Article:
Updated on July 31, 2018
Resolving a merge conflict on gerrit
In this post I describe the solution I use to a common situation for people using gerrit. In other words, pretty much everyone who does MediaWiki development. I got this question on IRC and decided to write the answer down here, as I expect to get it more in the future, as well as me being unable to find it already on MediaWiki.org.
Context: A commit was made to a git repo and pushed to gerrit for code review. You want to merge it into master.
Problem: Some other commit got merged in after you branched of master, and this commit touches some of the same code. There is thus a conflict that cannot be automatically resolved, preventing you from merging it via gerrit. You know you have this problem when hitting the gerrit “rebase” button results in an error message like “The change could not be rebased due to a path conflict during merge.”
Desired solution: Resolving the conflict and updating the commit on gerrit so it can be merged.
Steps to take:
- Make sure you have the latest code from master locally. For instance by doing “git checkout master; git pull origin master”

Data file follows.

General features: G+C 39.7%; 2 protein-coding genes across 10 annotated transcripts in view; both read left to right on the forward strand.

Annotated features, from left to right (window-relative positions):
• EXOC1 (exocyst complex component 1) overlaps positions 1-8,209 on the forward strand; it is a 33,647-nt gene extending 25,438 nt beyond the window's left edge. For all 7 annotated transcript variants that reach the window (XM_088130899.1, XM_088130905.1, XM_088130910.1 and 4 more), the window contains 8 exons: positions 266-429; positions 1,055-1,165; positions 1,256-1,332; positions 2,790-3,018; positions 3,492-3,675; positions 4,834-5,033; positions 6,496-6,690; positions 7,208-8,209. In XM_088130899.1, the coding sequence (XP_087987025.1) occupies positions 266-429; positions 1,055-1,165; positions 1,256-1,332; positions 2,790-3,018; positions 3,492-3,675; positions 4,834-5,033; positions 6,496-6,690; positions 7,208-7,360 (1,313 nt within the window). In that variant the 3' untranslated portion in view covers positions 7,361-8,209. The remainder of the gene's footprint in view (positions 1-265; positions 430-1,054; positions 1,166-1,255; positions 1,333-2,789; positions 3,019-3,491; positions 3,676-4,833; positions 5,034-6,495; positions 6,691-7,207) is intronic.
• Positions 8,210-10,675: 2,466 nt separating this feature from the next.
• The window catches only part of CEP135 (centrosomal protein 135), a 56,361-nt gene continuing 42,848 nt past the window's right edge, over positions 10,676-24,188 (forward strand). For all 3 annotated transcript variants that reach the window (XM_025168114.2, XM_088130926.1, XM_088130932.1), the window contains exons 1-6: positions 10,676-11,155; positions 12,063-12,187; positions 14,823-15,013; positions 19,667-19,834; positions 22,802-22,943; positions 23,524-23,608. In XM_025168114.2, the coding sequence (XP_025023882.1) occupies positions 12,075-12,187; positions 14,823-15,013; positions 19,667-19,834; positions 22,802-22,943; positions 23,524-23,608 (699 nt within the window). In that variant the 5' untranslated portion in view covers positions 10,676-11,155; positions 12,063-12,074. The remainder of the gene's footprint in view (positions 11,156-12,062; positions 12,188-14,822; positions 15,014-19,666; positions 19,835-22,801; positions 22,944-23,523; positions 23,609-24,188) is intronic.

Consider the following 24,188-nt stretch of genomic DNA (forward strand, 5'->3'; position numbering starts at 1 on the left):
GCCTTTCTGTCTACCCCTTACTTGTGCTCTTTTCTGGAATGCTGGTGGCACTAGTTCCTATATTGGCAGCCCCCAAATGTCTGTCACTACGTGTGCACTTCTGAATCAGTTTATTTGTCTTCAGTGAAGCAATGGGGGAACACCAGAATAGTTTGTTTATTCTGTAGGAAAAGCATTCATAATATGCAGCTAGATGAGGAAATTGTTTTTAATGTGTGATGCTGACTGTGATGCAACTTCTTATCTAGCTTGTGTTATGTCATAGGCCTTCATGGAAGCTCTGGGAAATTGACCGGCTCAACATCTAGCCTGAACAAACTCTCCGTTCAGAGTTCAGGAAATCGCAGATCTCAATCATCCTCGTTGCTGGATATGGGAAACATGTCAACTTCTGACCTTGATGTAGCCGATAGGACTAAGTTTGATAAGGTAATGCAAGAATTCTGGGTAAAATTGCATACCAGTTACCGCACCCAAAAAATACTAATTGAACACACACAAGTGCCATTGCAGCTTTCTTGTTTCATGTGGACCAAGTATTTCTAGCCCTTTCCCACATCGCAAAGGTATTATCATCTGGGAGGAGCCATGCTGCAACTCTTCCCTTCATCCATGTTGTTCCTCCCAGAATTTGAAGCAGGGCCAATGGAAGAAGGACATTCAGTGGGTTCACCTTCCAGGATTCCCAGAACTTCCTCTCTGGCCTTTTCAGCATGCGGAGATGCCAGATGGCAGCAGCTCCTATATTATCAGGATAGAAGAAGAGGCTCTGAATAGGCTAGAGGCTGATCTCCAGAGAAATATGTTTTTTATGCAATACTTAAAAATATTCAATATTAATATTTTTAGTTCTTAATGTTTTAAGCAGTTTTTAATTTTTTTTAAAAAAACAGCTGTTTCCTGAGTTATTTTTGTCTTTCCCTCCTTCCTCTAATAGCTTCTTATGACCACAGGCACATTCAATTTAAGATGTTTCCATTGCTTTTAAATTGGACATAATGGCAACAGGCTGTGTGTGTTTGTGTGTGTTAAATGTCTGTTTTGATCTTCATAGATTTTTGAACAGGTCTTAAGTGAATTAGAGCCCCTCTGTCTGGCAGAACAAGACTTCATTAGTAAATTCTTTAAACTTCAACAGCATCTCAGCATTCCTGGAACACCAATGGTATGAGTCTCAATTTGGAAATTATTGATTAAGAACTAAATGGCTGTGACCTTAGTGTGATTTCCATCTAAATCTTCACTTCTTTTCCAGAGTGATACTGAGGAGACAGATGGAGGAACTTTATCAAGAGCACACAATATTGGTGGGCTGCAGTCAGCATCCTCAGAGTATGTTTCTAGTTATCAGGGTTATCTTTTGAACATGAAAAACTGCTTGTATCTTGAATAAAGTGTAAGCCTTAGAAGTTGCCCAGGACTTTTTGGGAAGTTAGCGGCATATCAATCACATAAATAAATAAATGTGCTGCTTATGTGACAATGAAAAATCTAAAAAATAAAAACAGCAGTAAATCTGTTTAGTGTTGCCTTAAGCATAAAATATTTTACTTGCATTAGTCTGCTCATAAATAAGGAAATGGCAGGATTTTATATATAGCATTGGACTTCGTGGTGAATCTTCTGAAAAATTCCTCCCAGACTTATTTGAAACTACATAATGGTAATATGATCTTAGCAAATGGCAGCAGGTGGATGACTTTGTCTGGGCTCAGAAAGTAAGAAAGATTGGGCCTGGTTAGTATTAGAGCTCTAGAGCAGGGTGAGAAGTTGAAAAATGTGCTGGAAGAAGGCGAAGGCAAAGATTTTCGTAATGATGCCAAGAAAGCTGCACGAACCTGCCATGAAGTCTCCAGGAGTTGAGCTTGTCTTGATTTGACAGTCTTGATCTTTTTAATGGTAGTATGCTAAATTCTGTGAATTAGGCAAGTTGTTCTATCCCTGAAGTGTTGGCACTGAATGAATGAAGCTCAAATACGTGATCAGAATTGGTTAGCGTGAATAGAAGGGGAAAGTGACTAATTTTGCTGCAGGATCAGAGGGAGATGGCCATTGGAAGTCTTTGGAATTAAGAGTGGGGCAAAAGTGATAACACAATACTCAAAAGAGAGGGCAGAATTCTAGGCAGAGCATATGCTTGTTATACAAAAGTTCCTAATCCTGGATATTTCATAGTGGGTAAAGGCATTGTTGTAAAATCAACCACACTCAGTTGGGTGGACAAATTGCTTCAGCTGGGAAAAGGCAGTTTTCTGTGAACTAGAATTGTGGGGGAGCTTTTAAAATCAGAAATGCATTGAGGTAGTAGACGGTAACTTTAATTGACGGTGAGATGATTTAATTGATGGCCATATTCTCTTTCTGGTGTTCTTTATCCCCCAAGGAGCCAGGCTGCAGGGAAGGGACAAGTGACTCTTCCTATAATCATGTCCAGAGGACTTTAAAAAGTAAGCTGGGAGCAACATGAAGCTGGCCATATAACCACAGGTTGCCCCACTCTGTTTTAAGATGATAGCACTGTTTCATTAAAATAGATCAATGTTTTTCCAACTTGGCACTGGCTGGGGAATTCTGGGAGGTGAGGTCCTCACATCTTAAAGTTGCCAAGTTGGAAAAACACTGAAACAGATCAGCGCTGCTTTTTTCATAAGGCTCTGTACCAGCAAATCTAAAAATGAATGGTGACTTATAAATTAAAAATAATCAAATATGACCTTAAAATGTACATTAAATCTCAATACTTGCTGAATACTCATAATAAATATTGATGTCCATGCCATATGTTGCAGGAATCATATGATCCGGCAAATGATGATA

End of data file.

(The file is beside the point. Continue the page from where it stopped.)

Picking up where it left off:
- Get the commit you want to resolve a conflict for. Typically this is done via git review. “git review -d 12345″, where 12345 is the commit number you can see in the commit URL on gerrit.
- Start a rebase against master. “git rebase master”
- If you get lucky, git might actually be able to solve the conflict automatically after all. In which case you can skip this step and the next. More typically you’ll get at least one conflict that cannot be resolved and requires your attention to get fixed. You’ll get a list of these conflicts after running the rebase command and can also view them in a more concise form by doing “git status”.
- Fix each of the conflicts using your editor/IDE.
- Add the files in which conflicts occurred using “git add”. If you are done with this, doing a “git status” should result in there no longer being a “Unmerged paths” section.
- Finish your rebase using “git rebase –continue”. It is possible git runs into more conflicts, which will require you to repeat the last 3 points and this one until you got rid of them all.
- Submit the rebased commit to gerrit. “git review”
In short, this is the typical workflow:
- git pull origin master
- git review -d 12345
- git rebase master
- “fix conflicts”
- git add *
- git rebase –continue
- git review
Edit: There actually is a page on the same topic on MediaWiki.org.